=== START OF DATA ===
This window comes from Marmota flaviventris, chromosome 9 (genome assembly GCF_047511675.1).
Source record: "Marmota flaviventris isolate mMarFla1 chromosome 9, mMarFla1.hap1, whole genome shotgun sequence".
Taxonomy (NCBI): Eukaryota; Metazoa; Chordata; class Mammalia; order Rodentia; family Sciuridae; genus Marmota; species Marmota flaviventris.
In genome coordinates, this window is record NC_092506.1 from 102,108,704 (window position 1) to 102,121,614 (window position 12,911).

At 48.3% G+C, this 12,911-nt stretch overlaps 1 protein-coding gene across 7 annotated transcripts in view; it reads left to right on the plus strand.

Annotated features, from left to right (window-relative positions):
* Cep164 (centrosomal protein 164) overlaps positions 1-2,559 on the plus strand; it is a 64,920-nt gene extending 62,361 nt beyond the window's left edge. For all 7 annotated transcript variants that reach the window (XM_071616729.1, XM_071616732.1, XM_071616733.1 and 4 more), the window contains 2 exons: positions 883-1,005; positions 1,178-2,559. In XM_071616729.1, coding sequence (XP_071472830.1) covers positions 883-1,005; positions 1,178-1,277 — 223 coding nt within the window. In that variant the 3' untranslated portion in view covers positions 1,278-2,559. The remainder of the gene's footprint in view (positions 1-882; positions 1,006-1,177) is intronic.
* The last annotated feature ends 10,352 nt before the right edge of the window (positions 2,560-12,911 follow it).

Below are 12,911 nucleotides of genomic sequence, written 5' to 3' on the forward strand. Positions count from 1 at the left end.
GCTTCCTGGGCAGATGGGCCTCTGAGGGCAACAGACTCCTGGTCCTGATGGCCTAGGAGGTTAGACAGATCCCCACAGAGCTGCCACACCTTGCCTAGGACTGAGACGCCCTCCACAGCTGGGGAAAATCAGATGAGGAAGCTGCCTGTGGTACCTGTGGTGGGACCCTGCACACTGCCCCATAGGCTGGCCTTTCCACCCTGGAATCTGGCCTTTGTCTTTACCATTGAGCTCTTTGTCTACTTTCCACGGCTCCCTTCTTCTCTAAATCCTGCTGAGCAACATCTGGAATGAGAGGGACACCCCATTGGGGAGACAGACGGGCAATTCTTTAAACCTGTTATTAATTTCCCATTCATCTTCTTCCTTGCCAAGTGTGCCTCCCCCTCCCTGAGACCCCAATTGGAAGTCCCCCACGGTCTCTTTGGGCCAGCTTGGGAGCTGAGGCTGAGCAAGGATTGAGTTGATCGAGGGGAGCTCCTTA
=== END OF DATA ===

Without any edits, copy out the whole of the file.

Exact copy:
This window comes from Marmota flaviventris, chromosome 9 (genome assembly GCF_047511675.1).
Source record: "Marmota flaviventris isolate mMarFla1 chromosome 9, mMarFla1.hap1, whole genome shotgun sequence".
Taxonomy (NCBI): Eukaryota; Metazoa; Chordata; class Mammalia; order Rodentia; family Sciuridae; genus Marmota; species Marmota flaviventris.
In genome coordinates, this window is record NC_092506.1 from 102,108,704 (window position 1) to 102,121,614 (window position 12,911).

At 48.3% G+C, this 12,911-nt stretch overlaps 1 protein-coding gene across 7 annotated transcripts in view; it reads left to right on the plus strand.

Annotated features, from left to right (window-relative positions):
* Cep164 (centrosomal protein 164) overlaps positions 1-2,559 on the plus strand; it is a 64,920-nt gene extending 62,361 nt beyond the window's left edge. For all 7 annotated transcript variants that reach the window (XM_071616729.1, XM_071616732.1, XM_071616733.1 and 4 more), the window contains 2 exons: positions 883-1,005; positions 1,178-2,559. In XM_071616729.1, coding sequence (XP_071472830.1) covers positions 883-1,005; positions 1,178-1,277 — 223 coding nt within the window. In that variant the 3' untranslated portion in view covers positions 1,278-2,559. The remainder of the gene's footprint in view (positions 1-882; positions 1,006-1,177) is intronic.
* The last annotated feature ends 10,352 nt before the right edge of the window (positions 2,560-12,911 follow it).

Below are 12,911 nucleotides of genomic sequence, written 5' to 3' on the forward strand. Positions count from 1 at the left end.
GCTTCCTGGGCAGATGGGCCTCTGAGGGCAACAGACTCCTGGTCCTGATGGCCTAGGAGGTTAGACAGATCCCCACAGAGCTGCCACACCTTGCCTAGGACTGAGACGCCCTCCACAGCTGGGGAAAATCAGATGAGGAAGCTGCCTGTGGTACCTGTGGTGGGACCCTGCACACTGCCCCATAGGCTGGCCTTTCCACCCTGGAATCTGGCCTTTGTCTTTACCATTGAGCTCTTTGTCTACTTTCCACGGCTCCCTTCTTCTCTAAATCCTGCTGAGCAACATCTGGAATGAGAGGGACACCCCATTGGGGAGACAGACGGGCAATTCTTTAAACCTGTTATTAATTTCCCATTCATCTTCTTCCTTGCCAAGTGTGCCTCCCCCTCCCTGAGACCCCAATTGGAAGTCCCCCACGGTCTCTTTGGGCCAGCTTGGGAGCTGAGGCTGAGCAAGGATTGAGTTGATCGAGGGGAGCTCCTTA